An ex-pilot for Virgin Australia is suing the airline for one million dollars relating to back injuries he alleges he suffered due to lugging around 18kg of flight manuals, something he states could not have occurred if the information was stored on an iPad. The Daily Telegraph reports on the case. David Linton Kloster was a pilot for Virgin back in December 2009, when he suffered a back injury. Surgery followed, but he’s suing Virgin for economic loss relating to the injury, and as per the Telegraph report, documents lodged in the Queensland Supreme Court state that
The defendant (Virgin Australia) exposed the plaintiff (Mr Kloster) to a risk of injury which could have been avoided by the exercise of reasonable care. (Virgin Australia) failed to have in place a system of work whereby charts and rules could have been left on board its aircraft or kept electronically on an iPad.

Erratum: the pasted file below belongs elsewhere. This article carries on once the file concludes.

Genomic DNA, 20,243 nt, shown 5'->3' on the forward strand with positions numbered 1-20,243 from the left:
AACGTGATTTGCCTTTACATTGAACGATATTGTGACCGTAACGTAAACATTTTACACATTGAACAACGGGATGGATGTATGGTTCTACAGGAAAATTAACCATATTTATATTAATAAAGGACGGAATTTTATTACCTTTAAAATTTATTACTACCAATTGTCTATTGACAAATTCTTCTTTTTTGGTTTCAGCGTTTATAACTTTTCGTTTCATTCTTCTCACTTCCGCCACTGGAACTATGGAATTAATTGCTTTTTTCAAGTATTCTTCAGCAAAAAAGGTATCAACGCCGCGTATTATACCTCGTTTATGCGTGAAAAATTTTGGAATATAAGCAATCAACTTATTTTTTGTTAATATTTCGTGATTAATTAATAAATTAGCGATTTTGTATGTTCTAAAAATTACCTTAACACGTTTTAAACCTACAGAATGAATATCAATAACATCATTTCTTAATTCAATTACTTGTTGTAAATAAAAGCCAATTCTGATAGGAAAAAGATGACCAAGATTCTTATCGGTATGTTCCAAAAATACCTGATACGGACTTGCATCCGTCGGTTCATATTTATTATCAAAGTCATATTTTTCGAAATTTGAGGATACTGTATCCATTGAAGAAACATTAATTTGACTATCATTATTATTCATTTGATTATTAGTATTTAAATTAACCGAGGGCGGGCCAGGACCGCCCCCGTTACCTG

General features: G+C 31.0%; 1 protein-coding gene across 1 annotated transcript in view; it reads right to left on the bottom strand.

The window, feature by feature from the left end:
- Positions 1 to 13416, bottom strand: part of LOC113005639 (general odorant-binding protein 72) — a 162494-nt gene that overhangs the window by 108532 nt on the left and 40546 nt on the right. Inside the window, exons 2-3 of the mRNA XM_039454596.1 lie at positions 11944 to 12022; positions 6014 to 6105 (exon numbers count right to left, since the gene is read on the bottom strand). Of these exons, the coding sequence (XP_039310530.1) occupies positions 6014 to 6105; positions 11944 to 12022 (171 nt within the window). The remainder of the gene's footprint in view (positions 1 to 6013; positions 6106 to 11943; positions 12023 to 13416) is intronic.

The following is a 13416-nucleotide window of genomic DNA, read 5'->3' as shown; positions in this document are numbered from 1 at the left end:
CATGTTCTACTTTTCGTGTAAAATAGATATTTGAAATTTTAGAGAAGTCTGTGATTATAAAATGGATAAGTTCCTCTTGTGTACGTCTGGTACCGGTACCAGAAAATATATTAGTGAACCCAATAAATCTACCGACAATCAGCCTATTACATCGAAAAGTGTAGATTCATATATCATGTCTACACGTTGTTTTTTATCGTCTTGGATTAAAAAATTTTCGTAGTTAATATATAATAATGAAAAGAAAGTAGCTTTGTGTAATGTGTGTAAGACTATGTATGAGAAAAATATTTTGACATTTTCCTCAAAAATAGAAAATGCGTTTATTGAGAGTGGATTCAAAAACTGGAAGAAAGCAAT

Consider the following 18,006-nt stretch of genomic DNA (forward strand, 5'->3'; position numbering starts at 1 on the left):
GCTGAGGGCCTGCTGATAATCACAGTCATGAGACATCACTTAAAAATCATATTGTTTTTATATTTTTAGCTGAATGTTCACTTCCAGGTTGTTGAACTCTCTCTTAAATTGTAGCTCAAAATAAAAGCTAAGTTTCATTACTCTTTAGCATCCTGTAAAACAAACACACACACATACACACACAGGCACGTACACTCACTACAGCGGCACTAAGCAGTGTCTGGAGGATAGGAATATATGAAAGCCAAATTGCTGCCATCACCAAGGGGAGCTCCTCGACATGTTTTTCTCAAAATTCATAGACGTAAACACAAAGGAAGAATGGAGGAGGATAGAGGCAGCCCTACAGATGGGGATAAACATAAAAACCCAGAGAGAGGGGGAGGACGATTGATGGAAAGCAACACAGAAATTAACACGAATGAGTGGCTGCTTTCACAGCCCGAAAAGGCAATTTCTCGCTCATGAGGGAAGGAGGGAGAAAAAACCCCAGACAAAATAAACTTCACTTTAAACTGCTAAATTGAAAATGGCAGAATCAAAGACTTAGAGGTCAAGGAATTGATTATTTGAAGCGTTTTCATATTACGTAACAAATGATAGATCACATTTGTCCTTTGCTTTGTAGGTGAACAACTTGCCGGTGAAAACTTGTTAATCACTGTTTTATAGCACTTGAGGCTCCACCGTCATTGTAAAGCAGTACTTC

There is one slight problem with this theory, at least from a dating point of view. As TUAW points out, the injury took place in 2009; it wasn’t possible to buy an iPad in Australia until May 2010.
While I can’t comment on the case per se (I don’t wish to get sued today) , but it’s certainly something I saw in action on my recent UK trip; the head of the BA flight crew on the plane I was on had an iPad to track passenger numbers, something he told me was part of a company-wide rollout of around 2,000 iPads. [Daily Telegraph] Picture by Don Arnold/Getty Images